Last updated : 15th November 2015
|Story Synopsis||CI5 teams up with Hong Kong police to crack a heroin smuggling operation that uses innocent Chinese.||Writer||Roger Marshall|
|Guest Stars||James Marcus, John Forgeham, Sharon Duce, Gary Shail, Chai Lee||Director||Douglas Camfield|
& Filming Dates
Block 3, Episode 12
|Original UK Transmission||Season 4, Episode 6
12th October 1980
A very interesting underlying idea, bringing together a number of issues that are still relevant today: drug addiction, homelessness, the use of crime to stir up political difficulties and, most significantly, support and protection for minority races in the UK. The episode does have its failings, though...
The main plot isn't clear as the direction is a little "unfocussed" at times and the script largely follows Bodie and Doyle's undercover activities rather than the villains. But the performances from the stars and main guest cast are all superb - notably John Forgeham as the gloriously bonkers - but deeply racist - Detetective Sergeant Colin and his sidekick Jack, as played by James Marcus.
There is much excellent, sharp, funny dialogue to keep the story simmering along. It's essentially an episode that takes the show's format and stretches it... but ultimately to breaking point, sadly.
The plot itself is that Chinese Triads and an East German agent are shipping illegal drugs from Hong Kong to US servicemen stationed in West Germany. The contraband is routed through the UK in an effort to stir up political trouble between the Brits and Americans. Furthermore the Triads are forcing innocent members of the London Chinese community to act as couriers. However in the key "establishing" scene with Cowley and the American ambassador, it isn't at all clear what's going on. And that is where the episode ultimately fails: it needs a few viewings to understand. Given very few of us had VCRs in 1980, the original transmission must have left most viewers rather bewildered by it all!...
... And it isn't clear where the plotline concerning young Jimmy fits in. If the connection is simply that his dead girfriend was American, the significance of this point is completely missed. The means by which he comes to the attention of the Triads is unexplained, too. Much time is spent with his sister, Annie, but it has the same problem and ultimately leads to nowhere. No disrespect to Roger Marshall or the actors but Sharon Duce's scenes are rendered obscure and redundant - which doesn't tally with Roger's usual ability to handle ancilliary characterisation and plot subtleties. (Some Australian repeats of this episode in the 1980s dropped her scenes entirely.)
There are some great scenes here, though, such as Doyle being "interrogated" by the maverick cops - they make a fantastically obnoxious double-act! Then there is Bodie's convincing stint as the junkie, the continual playfully teasing banter between Esther and Doyle, the fight between them and the Triads and the scene with Cowley and the property dealer eager to have the houses used by the junkies declared unsafe so he can tear them down - "You tell me two people have died. Tell me twenty-two people have died and I could get excited!". Great cameo by George Little here - why did he never become a high-profile actor? - portraying an outwardly genial chap but with dark motives - indeed some of the more controversial aspects of the character's ideas were cut for during post-production editing.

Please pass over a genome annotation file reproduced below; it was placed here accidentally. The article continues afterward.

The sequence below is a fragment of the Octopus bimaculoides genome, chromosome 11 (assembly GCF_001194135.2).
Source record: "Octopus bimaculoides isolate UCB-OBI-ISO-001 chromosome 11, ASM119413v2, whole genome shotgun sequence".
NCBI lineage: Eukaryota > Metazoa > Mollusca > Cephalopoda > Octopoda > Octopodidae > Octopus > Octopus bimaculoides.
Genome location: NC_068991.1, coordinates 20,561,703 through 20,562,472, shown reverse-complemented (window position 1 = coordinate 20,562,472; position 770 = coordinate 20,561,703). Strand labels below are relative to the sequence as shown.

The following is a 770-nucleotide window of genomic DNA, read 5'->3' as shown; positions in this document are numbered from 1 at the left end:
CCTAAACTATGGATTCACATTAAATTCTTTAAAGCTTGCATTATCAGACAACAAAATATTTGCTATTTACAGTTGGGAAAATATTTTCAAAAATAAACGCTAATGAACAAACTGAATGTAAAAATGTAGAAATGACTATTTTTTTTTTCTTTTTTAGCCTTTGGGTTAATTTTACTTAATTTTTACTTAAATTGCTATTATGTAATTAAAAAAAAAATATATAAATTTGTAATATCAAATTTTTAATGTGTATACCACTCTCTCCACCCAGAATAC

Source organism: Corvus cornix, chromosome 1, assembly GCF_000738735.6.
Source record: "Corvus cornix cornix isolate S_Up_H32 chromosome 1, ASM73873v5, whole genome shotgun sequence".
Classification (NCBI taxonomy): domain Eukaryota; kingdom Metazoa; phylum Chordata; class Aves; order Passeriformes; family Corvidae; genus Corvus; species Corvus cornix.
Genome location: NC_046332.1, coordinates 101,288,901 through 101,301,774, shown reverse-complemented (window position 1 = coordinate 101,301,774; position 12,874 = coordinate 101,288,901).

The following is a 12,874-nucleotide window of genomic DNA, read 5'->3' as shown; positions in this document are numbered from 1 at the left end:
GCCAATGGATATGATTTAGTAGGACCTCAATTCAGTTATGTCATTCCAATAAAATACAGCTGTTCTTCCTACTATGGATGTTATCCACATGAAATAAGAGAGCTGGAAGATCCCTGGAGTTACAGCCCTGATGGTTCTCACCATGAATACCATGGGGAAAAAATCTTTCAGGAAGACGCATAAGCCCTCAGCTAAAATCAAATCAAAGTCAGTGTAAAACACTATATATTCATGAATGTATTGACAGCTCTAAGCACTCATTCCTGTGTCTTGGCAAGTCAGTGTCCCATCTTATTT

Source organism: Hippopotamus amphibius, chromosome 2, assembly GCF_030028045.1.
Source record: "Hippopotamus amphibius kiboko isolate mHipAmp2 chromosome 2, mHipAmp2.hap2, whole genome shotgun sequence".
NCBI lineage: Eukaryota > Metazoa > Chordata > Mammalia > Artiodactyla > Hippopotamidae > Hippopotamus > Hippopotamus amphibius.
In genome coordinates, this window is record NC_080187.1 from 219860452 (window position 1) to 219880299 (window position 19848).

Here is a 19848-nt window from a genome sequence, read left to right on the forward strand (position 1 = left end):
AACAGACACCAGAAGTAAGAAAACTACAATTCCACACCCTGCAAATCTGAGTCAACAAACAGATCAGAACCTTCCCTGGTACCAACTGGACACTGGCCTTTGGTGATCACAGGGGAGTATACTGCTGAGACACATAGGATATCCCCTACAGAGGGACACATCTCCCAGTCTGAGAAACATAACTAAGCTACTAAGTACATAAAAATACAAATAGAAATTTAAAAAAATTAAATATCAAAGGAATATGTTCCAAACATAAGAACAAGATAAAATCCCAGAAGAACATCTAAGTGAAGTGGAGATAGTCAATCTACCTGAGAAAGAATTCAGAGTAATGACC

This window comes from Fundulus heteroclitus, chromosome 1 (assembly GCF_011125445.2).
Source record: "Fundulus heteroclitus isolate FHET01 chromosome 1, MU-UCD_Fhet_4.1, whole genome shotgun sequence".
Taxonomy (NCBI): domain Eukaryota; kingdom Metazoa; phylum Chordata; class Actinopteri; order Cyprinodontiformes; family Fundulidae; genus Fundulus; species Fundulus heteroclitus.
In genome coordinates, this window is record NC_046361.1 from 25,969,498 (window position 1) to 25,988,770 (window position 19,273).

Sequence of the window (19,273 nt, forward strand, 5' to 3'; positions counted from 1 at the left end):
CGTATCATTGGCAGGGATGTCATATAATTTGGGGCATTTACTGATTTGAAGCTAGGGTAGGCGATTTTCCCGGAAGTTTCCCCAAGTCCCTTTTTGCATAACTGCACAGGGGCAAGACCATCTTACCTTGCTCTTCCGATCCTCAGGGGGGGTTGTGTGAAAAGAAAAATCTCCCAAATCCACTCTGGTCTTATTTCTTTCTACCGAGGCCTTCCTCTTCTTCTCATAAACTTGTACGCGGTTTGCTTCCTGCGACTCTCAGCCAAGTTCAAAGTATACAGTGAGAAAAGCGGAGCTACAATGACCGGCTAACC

Even the odd couple in the shalet are treated to some great dialogue and characterisation. ("Don't forget the family album!")
On the subject of Colin and Jack, their dialogue is peppered with racist terms but I think Roger Marshall's objective here was to make them offensive in order to show how increasingly unsuitable they and similar police officers were becoming during those troubled times. And, unlike 'Klansmen', this time around London Weekend Television appears to have understood and accepted the motivation.
But the humour is well-balanced by scenes of suffering and death. For example Ngan Hung's daughter tells of the murders of her uncle and brother because they refused to act as drug couriers. She complains how poorly Chinese people are represented in the UK - "No Chinese MPs"*... still true today, surprisingly. (* MP = Member of Parliament)
There is a rather odd little scene towards the end of the episode in which Doyle and Esther are waiting - both half-asleep - in the car to hear news of one of the couriers returning to the UK. It serves absolutely no purpose...
... And although the return of the maverick cops towards the end of the ep provides more comedy value, their presence in terms of the plot is pointless.
When one of the couriers, Chi Sang, returns to the UK, he is to pass the drugs to master criminal Cheng on a tube train but we don't see this scene: it's merely implied using post-production voiceover. Indeed it's not clear that they are even on the same train together as the two characters share no screen time.
Also the script never dwells on the main villains, Kroll and Cheng - indeed the former only has a single scene!
The showdown by the shalets is rather moronic, to be honest, with hard, ruthless Bodie massacring a perfectly innocent set of garden furniture for no apparent reason.
Still, there's a nicely unusual downbeat ending for CI5. And, as ever with a Roger Marshall script, there are stacks of characterisation on display: Esther distraught at having to leave Ray to return to Hong Kong, yet he clearly doesn't reciprocate as strongly, responding with an enigmatic "Come on, cops can't cry - it's not allowed. It says so in 'the book'". Nice but rather odd at the same time! That said, what was possibly intended here was that Esther was also upset about the seeming futility in trying to protect Chinese people in the UK.
Overall an episode with some great individual scenes but ultimately doomed by rushed or missing links in the plot - in a similar manner to the third season's 'Runner'. It really needed to be a two-parter.
I love this episode. There is a great deal wrong with it but when it's right, it's terrific.
For instance Bodie, dirty and in leather, smoking a joint is worth the price of admission and Doyle's role as a fruit-seller is a replay over-and-over.
But so much is going on that to cram it into one hour was a huge mistake. Further there are numerous scenes which ought to have been either eliminated or cut. You have to wonder what the editor was doing - clearly not working!
Good things: The dialogue between Bodie and Doyle in the market. Doyle, making jokes and laughing at them. Bodie, as mentioned in dirt & leather. Doyle naked to the waist in his jammies, sipping wine and fooling around with Esther. Bodie, dealing with the sister of the dead kid. The bit of dialogue about the "heart attack hump" and Bodie shooting up the lawn. Doyle, getting a bit of his own back from the coppers who'd rousted him.